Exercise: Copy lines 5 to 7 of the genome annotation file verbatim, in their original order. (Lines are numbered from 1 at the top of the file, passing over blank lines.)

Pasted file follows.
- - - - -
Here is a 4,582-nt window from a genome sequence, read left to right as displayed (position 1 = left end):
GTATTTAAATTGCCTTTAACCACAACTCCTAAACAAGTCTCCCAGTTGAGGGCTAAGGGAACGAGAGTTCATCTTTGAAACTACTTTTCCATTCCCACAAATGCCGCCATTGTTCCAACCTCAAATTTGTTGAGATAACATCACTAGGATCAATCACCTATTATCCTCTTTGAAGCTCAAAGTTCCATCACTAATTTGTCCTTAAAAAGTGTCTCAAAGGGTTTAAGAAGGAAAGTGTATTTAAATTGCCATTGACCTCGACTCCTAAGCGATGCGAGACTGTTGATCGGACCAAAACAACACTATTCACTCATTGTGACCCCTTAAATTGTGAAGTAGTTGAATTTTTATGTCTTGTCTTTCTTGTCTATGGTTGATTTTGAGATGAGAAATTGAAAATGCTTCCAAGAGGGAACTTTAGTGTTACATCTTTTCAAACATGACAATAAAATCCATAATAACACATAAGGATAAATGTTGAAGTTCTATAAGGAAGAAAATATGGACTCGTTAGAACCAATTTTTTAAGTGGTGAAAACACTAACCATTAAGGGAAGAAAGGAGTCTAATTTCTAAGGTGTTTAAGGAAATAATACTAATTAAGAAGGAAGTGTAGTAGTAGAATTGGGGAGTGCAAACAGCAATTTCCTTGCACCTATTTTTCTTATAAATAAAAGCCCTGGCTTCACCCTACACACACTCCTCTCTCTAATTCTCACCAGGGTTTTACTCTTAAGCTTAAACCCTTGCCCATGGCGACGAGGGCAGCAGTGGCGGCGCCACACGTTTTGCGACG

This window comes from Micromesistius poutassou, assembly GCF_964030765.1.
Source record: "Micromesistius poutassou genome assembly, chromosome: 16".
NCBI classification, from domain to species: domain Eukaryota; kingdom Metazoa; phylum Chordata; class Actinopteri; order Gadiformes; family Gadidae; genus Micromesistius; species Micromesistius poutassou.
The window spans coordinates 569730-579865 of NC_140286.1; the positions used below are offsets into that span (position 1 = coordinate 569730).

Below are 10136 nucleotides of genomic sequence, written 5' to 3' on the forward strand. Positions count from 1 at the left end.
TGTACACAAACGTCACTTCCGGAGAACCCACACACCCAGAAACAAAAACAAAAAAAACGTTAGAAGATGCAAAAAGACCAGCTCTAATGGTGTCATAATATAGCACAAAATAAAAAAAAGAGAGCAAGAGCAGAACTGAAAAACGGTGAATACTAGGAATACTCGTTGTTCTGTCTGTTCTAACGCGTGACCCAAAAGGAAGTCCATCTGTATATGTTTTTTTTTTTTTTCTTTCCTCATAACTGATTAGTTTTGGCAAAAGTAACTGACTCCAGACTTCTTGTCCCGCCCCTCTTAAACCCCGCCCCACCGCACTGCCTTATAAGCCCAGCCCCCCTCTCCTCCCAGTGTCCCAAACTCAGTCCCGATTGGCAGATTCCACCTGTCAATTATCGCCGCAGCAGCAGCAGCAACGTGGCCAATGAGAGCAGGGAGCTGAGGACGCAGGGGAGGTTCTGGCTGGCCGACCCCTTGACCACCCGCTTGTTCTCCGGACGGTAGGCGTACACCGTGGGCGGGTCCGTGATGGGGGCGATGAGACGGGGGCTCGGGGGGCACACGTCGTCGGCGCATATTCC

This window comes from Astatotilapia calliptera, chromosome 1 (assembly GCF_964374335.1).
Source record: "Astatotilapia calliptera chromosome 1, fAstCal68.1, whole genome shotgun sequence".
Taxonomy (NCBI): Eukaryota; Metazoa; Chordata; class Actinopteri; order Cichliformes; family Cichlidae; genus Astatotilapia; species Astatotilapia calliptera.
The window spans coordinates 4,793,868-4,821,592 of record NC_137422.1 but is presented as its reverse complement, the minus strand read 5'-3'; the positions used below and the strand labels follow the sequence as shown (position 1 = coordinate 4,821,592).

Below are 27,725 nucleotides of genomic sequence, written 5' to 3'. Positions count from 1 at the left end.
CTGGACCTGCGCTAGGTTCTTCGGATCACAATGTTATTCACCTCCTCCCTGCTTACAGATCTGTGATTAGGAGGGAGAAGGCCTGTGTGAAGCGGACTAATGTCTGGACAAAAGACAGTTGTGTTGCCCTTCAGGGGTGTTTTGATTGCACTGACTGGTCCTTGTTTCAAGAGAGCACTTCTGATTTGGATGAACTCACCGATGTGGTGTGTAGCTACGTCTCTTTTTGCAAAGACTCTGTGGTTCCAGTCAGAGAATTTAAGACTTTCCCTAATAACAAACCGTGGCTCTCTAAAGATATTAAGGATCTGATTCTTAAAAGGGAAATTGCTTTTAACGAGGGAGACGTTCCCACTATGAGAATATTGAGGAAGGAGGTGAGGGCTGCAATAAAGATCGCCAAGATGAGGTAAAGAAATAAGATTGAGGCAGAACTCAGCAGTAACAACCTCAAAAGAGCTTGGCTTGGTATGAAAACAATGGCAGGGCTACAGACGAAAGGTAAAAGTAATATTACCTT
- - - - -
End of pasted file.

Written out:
NCBI classification, from domain to species: domain Eukaryota; kingdom Metazoa; phylum Chordata; class Actinopteri; order Gadiformes; family Gadidae; genus Micromesistius; species Micromesistius poutassou.
The window spans coordinates 569730-579865 of NC_140286.1; the positions used below are offsets into that span (position 1 = coordinate 569730).

Below are 10136 nucleotides of genomic sequence, written 5' to 3' on the forward strand. Positions count from 1 at the left end.